And speaking of braking, brake pressure sensors don't lie when it comes to when Elliot is pulling the levers. ''During testing in the winter, what we found, because a downhill rider needs to ride a downhill bike as much as he can, is that when your fingers are covering the brake levers, without you even knowing it, you're pulling the brakes sometimes. It's due to muscle memory.'' This testing revealed values of 20, 30, 40, 50 bar (290 - 725 PSI) of pressure when riders were saying they weren't braking, simply because their fingers were on the levers and it was a subconscious action. More braking equals less speed, of course, and vice versa, so have no doubts that the team has been working on this one.
There is also a rear axle sensor that measures the wheel's position, something that Garland says is a more time effective way of evaluating suspension action than mounting a data acquisition unit directly on the Glory's shock. Garland pays special attention to front and rear ride height - where the fork and shock are sitting in their stroke. ''We can tell whether that's equal, and it does need to be equal all the time in order for the bike to be balanced,'' he says, with an unbalanced bike asking its pilot to shift their weight distribution around too much.
''Downhill bikes are at the point where if it's correct and everything else is correct with your body position on the bike, you're steering a ship. You're no longer very animated on the bike. You can see the riders who've got that worked out because they're very still, and they don't have to make a bodily correction very often to get the bike to do what they want it to.''
Garland believes that equal balance produces grip, and grip is the key to going fast: ''The single most important job you have to produce to make a rider confident is grip; everything is to give the rider as much grip as possible and to make sure that grip is very equal front to rear.''
A World Cup race weekend is a fairly condensed event with limited time available for practice and testing, so one of Garland's main focus with his telemetry setup is to have an effective system that produces easy to understand metrics. A racer is likely to only get eight or nine runs, at most, during practice, which means that the data has to be simple and clear to understand. ''This is about taking the guesswork out of it; it's not going to solve every problem, but it helps you go in the right direction very, very quickly,'' he says.
What shows up on the computer screen are easy to read metrics with relatable stats laid over other relevant data so that a rider and mechanic can easily see how things interact and the knock-on effect. ''A lot of it is down to flex in each component. I mean, the wheel is really important for producing corner speed; if that thing is really, really stiff, then you're expecting the tire to do all of the work. Well, it can't do it all; it has to have its partner to help it,'' Garland asserts to highlight the connection between components. ''Lateral and vertical movement; I've been doing this kind of tuning since the late-90s. [Spoke tension] is one of the most important adjustments you can make.''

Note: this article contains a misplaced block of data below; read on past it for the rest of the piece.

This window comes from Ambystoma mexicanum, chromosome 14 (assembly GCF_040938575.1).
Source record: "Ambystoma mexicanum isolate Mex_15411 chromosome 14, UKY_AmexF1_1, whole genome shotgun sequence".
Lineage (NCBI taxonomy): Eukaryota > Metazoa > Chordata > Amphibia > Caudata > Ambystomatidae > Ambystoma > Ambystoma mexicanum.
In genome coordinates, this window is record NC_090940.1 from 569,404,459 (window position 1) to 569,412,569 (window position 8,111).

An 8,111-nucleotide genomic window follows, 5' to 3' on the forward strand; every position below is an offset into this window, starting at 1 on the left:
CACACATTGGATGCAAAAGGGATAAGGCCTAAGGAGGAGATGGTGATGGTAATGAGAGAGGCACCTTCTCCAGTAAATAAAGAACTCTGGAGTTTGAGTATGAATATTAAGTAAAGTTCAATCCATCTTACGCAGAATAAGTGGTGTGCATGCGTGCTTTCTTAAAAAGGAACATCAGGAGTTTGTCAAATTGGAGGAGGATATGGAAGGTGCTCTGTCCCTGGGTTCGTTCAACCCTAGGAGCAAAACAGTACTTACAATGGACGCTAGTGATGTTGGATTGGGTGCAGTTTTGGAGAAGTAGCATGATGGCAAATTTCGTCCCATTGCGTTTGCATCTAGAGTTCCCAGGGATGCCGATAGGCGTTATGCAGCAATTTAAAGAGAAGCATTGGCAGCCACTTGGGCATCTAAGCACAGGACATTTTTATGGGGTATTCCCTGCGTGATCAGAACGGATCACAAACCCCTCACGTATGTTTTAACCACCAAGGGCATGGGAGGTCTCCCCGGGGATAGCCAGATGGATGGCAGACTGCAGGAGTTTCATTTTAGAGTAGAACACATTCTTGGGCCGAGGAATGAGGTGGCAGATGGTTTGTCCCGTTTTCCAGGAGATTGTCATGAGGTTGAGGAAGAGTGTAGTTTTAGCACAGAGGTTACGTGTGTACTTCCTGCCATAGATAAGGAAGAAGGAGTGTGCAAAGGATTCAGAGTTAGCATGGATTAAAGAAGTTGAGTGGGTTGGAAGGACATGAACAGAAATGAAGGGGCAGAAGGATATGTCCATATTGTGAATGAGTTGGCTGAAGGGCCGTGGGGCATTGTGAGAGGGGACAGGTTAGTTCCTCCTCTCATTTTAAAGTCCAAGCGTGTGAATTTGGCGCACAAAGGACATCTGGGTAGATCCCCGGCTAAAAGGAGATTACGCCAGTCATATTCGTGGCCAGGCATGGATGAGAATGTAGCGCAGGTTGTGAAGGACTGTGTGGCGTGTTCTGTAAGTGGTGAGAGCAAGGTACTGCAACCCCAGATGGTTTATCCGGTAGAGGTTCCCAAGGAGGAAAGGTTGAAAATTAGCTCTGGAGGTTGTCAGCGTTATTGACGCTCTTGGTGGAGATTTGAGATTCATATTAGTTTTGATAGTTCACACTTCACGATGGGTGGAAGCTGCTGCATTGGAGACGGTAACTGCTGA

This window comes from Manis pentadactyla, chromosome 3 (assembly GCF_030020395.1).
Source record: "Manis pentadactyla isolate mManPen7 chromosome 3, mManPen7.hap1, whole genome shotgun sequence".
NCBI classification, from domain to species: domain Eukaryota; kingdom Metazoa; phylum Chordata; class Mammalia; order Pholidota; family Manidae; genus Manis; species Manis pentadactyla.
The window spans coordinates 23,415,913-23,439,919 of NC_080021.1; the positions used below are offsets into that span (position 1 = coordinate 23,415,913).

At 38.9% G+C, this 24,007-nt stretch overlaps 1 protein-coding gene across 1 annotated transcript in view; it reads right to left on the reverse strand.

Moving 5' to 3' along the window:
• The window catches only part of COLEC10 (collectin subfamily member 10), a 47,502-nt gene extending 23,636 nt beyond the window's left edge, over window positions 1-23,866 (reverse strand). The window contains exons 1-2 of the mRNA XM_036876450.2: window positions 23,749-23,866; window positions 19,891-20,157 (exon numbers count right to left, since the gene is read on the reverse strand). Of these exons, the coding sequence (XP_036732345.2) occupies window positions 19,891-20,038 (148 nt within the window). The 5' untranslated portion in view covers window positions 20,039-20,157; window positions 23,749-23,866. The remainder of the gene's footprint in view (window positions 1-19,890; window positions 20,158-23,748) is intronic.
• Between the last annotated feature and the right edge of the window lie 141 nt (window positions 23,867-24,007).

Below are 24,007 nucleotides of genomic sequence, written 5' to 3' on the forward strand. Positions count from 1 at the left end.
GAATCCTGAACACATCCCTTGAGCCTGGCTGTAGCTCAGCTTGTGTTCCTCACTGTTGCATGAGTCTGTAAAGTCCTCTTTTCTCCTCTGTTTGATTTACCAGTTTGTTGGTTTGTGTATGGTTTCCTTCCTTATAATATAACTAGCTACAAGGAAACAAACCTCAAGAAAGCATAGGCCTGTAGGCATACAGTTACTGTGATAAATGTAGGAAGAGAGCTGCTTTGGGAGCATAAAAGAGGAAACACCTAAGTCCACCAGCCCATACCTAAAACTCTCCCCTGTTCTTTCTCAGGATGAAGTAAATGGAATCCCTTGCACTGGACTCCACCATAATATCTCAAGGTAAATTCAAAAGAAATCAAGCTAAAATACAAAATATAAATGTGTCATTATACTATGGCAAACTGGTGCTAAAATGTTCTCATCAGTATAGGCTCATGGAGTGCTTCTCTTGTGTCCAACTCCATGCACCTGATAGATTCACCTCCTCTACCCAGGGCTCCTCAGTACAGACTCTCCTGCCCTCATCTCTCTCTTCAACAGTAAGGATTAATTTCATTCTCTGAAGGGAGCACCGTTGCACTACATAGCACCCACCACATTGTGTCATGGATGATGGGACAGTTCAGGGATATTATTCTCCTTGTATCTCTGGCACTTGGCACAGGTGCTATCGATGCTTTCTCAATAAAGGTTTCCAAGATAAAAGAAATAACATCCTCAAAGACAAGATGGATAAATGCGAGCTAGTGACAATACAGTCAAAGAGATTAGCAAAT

But Garland doesn't blindly trust the computer, however, as what the rider is feeling being just as important: ''We have camera footage to go by as well, and the most important value is what the rider tells you. As long as you can draw a picture between all these different parameters, then you can quickly and effectively work out where you need to go.''
Despite much of the field turning to 29ers, Giant's downhill bikes all roll on 27.5'' wheels, something that probably won't change during this season. Garland is still looking forward to getting the most out of the current platform using his telemetry system, though, and he believes that there's still plenty of room for improvement: ''These bikes, 650s, in my mind they're being sold a little short because we're really only in the second evolution of these bikes. You know, 26ers probably went through fifteen evolutions to get to where they were four or five years ago. Now we have 650B bikes that are well capable of doing what a 29er does. Obviously, 29ers makes it slightly easier but, for me, these bikes are still, and will be in the future, very competitive bikes. We've seen that this weekend,'' he summed up, citing Gwin's winning run on 27.5'' wheels.